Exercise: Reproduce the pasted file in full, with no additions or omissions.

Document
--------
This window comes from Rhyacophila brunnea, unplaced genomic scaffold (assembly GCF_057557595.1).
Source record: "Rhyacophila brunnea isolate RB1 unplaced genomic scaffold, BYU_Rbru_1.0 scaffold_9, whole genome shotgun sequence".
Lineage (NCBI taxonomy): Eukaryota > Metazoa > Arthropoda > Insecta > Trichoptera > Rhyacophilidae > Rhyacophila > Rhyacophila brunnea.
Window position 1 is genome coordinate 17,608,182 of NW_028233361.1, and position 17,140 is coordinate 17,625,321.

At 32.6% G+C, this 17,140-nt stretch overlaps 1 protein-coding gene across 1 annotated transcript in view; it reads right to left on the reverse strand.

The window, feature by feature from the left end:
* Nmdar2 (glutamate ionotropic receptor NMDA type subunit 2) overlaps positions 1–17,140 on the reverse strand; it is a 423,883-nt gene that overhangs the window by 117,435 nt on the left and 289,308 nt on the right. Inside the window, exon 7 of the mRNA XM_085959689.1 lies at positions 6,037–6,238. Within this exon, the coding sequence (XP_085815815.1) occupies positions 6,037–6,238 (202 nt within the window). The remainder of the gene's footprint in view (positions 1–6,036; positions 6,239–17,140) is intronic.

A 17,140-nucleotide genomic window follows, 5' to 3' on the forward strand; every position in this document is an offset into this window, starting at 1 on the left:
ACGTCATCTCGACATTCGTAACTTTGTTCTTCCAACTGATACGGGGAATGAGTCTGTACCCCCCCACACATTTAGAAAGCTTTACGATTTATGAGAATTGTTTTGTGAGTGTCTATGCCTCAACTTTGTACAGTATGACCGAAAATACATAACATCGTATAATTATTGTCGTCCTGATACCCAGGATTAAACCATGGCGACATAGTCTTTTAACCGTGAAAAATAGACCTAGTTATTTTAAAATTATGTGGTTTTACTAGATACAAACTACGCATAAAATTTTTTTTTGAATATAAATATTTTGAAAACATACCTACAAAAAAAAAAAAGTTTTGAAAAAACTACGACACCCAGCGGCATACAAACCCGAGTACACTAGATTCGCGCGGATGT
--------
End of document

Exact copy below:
This window comes from Rhyacophila brunnea, unplaced genomic scaffold (assembly GCF_057557595.1).
Source record: "Rhyacophila brunnea isolate RB1 unplaced genomic scaffold, BYU_Rbru_1.0 scaffold_9, whole genome shotgun sequence".
Lineage (NCBI taxonomy): Eukaryota > Metazoa > Arthropoda > Insecta > Trichoptera > Rhyacophilidae > Rhyacophila > Rhyacophila brunnea.
Window position 1 is genome coordinate 17,608,182 of NW_028233361.1, and position 17,140 is coordinate 17,625,321.

At 32.6% G+C, this 17,140-nt stretch overlaps 1 protein-coding gene across 1 annotated transcript in view; it reads right to left on the reverse strand.

The window, feature by feature from the left end:
* Nmdar2 (glutamate ionotropic receptor NMDA type subunit 2) overlaps positions 1–17,140 on the reverse strand; it is a 423,883-nt gene that overhangs the window by 117,435 nt on the left and 289,308 nt on the right. Inside the window, exon 7 of the mRNA XM_085959689.1 lies at positions 6,037–6,238. Within this exon, the coding sequence (XP_085815815.1) occupies positions 6,037–6,238 (202 nt within the window). The remainder of the gene's footprint in view (positions 1–6,036; positions 6,239–17,140) is intronic.

A 17,140-nucleotide genomic window follows, 5' to 3' on the forward strand; every position in this document is an offset into this window, starting at 1 on the left:
ACGTCATCTCGACATTCGTAACTTTGTTCTTCCAACTGATACGGGGAATGAGTCTGTACCCCCCCACACATTTAGAAAGCTTTACGATTTATGAGAATTGTTTTGTGAGTGTCTATGCCTCAACTTTGTACAGTATGACCGAAAATACATAACATCGTATAATTATTGTCGTCCTGATACCCAGGATTAAACCATGGCGACATAGTCTTTTAACCGTGAAAAATAGACCTAGTTATTTTAAAATTATGTGGTTTTACTAGATACAAACTACGCATAAAATTTTTTTTTGAATATAAATATTTTGAAAACATACCTACAAAAAAAAAAAAGTTTTGAAAAAACTACGACACCCAGCGGCATACAAACCCGAGTACACTAGATTCGCGCGGATGT